What would you do with the undead?

May contain spoilers. Don’t say I didn’t warn you.

Series 3 of The Walking Dead has concluded with a frankly disappointing finale. However, it has not dampened my enthusiasm for the genre.

If you haven’t yet discovered this TV show, Egg from This Life is a sheriff from the southern US states leading a disparate group of survivors who variously hide from, kill and sometimes turn in to zombies. It is exciting, gory (the middle episodes of season two excepted) and, at times, thought-provoking.

Besides the entertainment factor, this latter point is what I find fascinating about the zombie genre. It can provoke some interesting arguments: what would you do in such a situation?

If zombies take over, all of the conveniences we take for granted in the modern world would be gone as the staff needed to maintain and run them would have become undead or fled. Could you live off the land, hunt and forage? Most of us can’t. World War Z (the book) explores the survival aspect of zombie terror – many townies fail to survive the first winter outside hiding from ‘zach’. The film is due out this summer – judging from the trailer, the cinematic version is, inevitably, more about the action with floods of zombies rather than considering these finer points, but we’ll see.

In the Dawn of the Dead, survivors and zombies alike instinctively head for the local shopping mall, offering a comment on modern commercialism. Sadly for the survivors, the department stores and food courts soon run out of useful merchandise and they have to leave their sanctuary to brave the hungry hordes outside.

Pop quiz: do you know how to kill a zombie? Tip: chopping off the head is insufficient; the brain must be destroyed. Guns might be a weapon of choice, especially in US productions where such weapons are more commonplace. But what happens when the bullets run out? Plus, the noise from firearms attracts the walkers. The Walking Dead’s Daryl’s crossbow is effective, but as his stock of bows is finite he usually retrieves them from a zombie’s body, meaning he’d soon run out in an ambush. Much more sustainable are hand-to-hand weapons, but you have to be deft like Michonne with her samurai sword – the undead are pesky biters!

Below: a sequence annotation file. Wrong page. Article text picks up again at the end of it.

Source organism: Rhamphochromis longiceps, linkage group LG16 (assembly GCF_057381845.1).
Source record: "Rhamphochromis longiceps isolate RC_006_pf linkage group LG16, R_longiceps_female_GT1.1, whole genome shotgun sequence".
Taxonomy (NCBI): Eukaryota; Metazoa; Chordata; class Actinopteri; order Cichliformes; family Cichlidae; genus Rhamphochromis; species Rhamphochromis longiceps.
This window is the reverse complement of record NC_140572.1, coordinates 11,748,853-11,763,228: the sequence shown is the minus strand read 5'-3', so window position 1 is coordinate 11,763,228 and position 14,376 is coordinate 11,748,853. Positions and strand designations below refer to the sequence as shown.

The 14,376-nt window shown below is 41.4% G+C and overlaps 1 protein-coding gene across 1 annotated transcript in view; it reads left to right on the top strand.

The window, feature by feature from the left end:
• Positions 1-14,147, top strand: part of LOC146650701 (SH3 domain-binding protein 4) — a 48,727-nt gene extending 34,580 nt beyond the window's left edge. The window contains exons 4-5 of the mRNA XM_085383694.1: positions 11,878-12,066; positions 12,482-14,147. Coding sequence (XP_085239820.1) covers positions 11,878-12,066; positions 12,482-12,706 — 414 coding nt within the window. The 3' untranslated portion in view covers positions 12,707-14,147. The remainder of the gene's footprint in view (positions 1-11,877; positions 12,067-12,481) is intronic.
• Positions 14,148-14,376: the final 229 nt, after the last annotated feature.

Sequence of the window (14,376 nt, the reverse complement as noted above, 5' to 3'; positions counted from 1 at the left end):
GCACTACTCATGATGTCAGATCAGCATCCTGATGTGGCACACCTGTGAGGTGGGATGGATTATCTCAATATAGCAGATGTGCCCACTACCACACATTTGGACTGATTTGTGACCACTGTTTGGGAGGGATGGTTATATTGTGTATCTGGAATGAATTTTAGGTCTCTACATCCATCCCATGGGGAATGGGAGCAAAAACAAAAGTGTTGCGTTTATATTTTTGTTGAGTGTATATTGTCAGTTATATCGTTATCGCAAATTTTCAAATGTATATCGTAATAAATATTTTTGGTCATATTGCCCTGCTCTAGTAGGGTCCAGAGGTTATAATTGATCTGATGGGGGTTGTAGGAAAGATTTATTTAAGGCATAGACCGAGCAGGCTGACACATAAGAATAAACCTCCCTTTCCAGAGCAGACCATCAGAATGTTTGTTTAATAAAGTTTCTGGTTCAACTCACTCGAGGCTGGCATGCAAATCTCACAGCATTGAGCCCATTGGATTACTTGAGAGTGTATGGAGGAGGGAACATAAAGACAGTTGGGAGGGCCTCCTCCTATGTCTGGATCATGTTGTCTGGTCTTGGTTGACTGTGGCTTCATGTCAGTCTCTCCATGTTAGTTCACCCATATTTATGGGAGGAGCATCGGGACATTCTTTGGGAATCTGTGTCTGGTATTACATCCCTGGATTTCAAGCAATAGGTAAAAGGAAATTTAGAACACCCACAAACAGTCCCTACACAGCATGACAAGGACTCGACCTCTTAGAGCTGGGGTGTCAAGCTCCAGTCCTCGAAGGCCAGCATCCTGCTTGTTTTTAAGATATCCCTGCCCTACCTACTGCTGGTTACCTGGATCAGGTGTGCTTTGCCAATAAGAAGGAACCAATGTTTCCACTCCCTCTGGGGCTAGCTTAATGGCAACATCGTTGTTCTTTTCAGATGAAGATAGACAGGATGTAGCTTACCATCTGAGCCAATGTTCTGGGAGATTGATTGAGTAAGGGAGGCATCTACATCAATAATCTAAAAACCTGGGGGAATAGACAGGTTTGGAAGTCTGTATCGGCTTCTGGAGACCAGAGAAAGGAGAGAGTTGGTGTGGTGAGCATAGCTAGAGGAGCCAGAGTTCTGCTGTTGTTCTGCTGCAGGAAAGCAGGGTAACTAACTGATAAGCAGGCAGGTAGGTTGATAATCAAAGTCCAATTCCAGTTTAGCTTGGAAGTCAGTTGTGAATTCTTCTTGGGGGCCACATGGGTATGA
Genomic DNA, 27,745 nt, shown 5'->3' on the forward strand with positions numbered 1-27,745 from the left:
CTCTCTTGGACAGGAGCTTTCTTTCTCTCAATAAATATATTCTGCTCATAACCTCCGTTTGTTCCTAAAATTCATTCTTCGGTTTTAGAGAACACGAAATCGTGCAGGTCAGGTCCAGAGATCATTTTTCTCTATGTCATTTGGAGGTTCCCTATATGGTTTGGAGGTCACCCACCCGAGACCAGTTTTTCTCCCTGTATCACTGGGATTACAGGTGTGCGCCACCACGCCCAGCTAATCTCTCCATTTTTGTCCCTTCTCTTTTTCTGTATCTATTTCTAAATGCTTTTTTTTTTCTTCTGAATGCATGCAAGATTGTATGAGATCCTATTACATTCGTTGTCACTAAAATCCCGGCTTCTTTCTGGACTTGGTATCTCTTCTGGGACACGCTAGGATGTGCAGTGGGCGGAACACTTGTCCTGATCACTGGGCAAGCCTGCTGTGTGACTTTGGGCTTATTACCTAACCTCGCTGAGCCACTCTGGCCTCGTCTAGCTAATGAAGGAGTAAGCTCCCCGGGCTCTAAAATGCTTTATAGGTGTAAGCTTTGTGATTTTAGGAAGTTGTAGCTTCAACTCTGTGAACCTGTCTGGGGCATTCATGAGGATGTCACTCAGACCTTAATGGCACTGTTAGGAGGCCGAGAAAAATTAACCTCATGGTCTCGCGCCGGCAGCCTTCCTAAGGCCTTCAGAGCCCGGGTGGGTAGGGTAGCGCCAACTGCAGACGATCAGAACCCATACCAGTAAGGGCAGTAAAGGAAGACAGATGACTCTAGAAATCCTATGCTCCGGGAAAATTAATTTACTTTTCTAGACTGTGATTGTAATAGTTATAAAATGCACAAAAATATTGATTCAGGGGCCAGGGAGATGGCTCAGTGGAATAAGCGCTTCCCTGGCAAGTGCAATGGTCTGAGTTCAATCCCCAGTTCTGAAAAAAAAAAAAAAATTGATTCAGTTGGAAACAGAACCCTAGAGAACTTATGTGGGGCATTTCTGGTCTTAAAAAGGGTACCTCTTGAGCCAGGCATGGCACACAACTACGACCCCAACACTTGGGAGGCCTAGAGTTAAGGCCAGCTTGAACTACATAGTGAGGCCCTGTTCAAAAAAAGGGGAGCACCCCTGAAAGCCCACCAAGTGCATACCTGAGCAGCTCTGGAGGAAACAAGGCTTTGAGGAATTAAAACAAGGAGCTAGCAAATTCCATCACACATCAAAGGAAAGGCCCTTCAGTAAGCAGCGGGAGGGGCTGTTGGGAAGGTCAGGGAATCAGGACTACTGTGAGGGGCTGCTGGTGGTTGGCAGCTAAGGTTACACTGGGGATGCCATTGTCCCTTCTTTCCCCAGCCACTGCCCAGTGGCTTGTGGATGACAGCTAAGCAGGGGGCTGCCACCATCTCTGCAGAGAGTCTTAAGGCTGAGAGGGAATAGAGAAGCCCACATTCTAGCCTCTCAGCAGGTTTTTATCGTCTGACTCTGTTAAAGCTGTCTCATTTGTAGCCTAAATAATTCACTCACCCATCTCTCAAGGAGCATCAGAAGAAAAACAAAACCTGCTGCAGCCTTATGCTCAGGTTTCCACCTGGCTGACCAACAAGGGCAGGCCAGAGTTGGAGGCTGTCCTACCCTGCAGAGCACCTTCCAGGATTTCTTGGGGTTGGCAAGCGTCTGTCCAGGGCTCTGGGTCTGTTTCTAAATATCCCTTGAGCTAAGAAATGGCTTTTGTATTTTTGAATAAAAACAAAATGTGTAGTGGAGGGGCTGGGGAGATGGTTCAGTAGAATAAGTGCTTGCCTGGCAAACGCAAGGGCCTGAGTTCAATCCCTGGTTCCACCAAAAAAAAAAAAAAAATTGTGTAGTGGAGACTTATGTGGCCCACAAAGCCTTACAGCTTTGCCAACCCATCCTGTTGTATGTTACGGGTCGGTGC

In Pride and Prejudice and Zombies (boasting a killer opening line as good as the original: ‘It is a truth universally acknowledged that a zombie in possession of brains must be in want of more brains’), Mr Bennet demonstrates excellent foresight by ensuring his five daughters are trained in martial arts. Elizabeth in particular is a formidable fighter and finds her skills to be useful not only against the ‘unmentionables’, but in defending her honour against Mr Darcy (while still full of pride) and the always vile Lady Catherine De Bourgh.

If you can’t make a fire from scratch, are clueless about hunting and you don’t know one end of a weapon from another, what do you do? You’d better find a group who can offer you protection. The trouble is, who do you trust? It’s a challenge that all too often results in murder of those considered to be superfluous or a challenge to a leader’s supremacy as those who stumble upon The Walking Dead’s Woodbury and 28 Days Later’s characters discover.

However, all is not lost. The Walking Dead (usually) shows that ethics, morals and compassion for those in need are always relevant – zombies or no.

A scary monster. Not a zombie.

A scary monster. Not a zombie.

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